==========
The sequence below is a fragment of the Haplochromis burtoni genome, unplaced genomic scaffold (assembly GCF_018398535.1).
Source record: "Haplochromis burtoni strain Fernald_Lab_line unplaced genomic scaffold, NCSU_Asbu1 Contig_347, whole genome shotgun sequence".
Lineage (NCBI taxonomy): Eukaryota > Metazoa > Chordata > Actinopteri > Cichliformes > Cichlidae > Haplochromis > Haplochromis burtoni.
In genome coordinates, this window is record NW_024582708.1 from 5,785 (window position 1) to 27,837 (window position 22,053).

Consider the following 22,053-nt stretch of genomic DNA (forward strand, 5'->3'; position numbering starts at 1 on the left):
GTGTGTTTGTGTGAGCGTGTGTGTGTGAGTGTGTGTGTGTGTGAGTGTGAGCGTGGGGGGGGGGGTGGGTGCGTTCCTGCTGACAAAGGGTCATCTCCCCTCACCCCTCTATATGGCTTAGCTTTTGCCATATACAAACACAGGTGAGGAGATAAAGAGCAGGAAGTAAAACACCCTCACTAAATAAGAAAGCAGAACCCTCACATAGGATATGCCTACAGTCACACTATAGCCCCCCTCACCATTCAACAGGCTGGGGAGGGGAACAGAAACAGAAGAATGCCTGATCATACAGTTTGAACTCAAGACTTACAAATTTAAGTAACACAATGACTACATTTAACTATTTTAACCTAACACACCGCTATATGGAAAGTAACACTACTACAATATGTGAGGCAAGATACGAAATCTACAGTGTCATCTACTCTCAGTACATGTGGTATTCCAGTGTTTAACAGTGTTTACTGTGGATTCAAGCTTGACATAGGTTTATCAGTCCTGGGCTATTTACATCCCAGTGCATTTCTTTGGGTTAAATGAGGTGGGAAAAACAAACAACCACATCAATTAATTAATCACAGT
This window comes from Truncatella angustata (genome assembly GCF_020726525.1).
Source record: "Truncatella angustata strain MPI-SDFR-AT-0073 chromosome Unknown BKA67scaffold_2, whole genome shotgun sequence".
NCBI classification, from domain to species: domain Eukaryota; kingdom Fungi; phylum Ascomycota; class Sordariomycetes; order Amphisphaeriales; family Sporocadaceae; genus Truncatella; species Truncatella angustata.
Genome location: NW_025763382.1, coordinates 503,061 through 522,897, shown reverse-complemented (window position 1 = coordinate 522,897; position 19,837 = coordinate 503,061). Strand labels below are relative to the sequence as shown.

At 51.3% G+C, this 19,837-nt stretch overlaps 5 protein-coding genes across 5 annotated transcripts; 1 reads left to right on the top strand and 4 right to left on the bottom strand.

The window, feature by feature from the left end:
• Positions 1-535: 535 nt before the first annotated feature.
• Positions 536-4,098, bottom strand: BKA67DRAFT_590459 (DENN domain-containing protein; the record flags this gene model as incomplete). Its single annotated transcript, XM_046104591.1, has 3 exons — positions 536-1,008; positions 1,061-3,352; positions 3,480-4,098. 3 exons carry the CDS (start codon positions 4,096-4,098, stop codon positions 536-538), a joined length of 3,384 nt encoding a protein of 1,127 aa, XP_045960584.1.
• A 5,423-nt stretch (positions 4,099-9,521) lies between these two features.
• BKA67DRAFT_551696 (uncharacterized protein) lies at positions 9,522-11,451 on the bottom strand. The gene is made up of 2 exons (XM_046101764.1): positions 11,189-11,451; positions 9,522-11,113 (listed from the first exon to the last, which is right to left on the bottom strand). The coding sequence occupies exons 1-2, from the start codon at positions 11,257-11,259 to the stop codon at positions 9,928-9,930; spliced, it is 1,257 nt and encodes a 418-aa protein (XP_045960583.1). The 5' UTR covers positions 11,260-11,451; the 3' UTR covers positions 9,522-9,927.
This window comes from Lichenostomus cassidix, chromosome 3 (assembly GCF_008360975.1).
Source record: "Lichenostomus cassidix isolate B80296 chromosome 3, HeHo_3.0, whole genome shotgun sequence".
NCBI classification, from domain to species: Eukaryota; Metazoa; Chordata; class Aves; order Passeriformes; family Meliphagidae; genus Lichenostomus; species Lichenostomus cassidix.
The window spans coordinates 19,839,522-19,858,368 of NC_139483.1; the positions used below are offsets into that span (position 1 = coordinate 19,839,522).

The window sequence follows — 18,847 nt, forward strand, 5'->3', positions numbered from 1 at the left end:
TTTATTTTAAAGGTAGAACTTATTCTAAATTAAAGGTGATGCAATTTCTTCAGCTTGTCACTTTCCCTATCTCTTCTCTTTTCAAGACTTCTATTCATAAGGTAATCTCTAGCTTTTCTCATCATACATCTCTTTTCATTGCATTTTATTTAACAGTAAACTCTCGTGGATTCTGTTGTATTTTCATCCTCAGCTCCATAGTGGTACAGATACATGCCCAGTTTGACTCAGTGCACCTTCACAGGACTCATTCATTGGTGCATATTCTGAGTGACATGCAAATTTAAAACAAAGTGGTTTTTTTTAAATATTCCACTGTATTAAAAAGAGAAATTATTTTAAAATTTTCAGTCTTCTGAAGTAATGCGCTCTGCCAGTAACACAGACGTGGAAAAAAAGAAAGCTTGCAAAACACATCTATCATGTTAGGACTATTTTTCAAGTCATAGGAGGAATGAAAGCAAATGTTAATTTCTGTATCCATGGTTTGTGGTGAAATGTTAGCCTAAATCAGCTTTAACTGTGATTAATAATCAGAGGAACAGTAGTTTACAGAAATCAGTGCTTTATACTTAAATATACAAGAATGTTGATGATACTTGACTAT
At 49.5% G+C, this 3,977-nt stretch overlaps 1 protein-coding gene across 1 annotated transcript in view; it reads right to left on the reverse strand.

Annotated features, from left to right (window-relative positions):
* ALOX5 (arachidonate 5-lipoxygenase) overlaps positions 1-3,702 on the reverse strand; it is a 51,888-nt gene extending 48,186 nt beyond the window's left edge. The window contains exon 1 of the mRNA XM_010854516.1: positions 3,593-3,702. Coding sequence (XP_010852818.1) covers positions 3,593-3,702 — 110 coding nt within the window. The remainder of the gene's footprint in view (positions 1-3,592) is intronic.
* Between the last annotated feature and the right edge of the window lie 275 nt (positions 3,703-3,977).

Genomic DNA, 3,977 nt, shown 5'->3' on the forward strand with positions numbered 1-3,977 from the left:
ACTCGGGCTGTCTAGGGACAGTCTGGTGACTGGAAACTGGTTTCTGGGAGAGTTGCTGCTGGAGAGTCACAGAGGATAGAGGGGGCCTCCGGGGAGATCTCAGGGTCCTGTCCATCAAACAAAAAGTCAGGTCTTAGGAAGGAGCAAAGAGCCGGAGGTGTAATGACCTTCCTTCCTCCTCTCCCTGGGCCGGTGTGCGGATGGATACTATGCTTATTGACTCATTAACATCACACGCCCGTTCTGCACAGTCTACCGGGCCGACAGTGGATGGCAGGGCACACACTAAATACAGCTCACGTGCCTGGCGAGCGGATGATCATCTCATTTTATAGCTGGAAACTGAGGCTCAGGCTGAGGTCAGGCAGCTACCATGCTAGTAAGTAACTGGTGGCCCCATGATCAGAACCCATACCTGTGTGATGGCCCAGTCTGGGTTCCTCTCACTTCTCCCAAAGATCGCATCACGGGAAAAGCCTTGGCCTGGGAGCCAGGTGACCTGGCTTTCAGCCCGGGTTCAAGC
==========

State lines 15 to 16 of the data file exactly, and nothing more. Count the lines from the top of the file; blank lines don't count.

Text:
• A 5,423-nt stretch (positions 4,099-9,521) lies between these two features.
• BKA67DRAFT_551696 (uncharacterized protein) lies at positions 9,522-11,451 on the bottom strand. The gene is made up of 2 exons (XM_046101764.1): positions 11,189-11,451; positions 9,522-11,113 (listed from the first exon to the last, which is right to left on the bottom strand). The coding sequence occupies exons 1-2, from the start codon at positions 11,257-11,259 to the stop codon at positions 9,928-9,930; spliced, it is 1,257 nt and encodes a 418-aa protein (XP_045960583.1). The 5' UTR covers positions 11,260-11,451; the 3' UTR covers positions 9,522-9,927.